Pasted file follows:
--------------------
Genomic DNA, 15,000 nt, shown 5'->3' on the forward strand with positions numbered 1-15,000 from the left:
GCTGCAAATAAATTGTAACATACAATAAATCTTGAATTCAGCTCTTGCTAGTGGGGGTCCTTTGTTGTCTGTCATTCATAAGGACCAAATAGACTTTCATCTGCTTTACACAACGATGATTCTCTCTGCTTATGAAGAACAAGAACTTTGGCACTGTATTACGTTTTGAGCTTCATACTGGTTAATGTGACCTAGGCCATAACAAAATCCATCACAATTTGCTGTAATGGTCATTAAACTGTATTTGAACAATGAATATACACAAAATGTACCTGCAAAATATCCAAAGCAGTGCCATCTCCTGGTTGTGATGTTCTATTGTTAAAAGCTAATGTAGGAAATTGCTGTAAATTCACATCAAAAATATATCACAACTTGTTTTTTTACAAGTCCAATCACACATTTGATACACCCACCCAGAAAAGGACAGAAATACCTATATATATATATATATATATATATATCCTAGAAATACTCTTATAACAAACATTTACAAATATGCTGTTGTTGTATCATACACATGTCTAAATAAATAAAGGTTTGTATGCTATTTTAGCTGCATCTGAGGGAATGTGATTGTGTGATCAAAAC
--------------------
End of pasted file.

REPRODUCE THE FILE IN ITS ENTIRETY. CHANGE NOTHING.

Genomic DNA, 15,000 nt, shown 5'->3' on the forward strand with positions numbered 1-15,000 from the left:
GCTGCAAATAAATTGTAACATACAATAAATCTTGAATTCAGCTCTTGCTAGTGGGGGTCCTTTGTTGTCTGTCATTCATAAGGACCAAATAGACTTTCATCTGCTTTACACAACGATGATTCTCTCTGCTTATGAAGAACAAGAACTTTGGCACTGTATTACGTTTTGAGCTTCATACTGGTTAATGTGACCTAGGCCATAACAAAATCCATCACAATTTGCTGTAATGGTCATTAAACTGTATTTGAACAATGAATATACACAAAATGTACCTGCAAAATATCCAAAGCAGTGCCATCTCCTGGTTGTGATGTTCTATTGTTAAAAGCTAATGTAGGAAATTGCTGTAAATTCACATCAAAAATATATCACAACTTGTTTTTTTACAAGTCCAATCACACATTTGATACACCCACCCAGAAAAGGACAGAAATACCTATATATATATATATATATATATATATCCTAGAAATACTCTTATAACAAACATTTACAAATATGCTGTTGTTGTATCATACACATGTCTAAATAAATAAAGGTTTGTATGCTATTTTAGCTGCATCTGAGGGAATGTGATTGTGTGATCAAAAC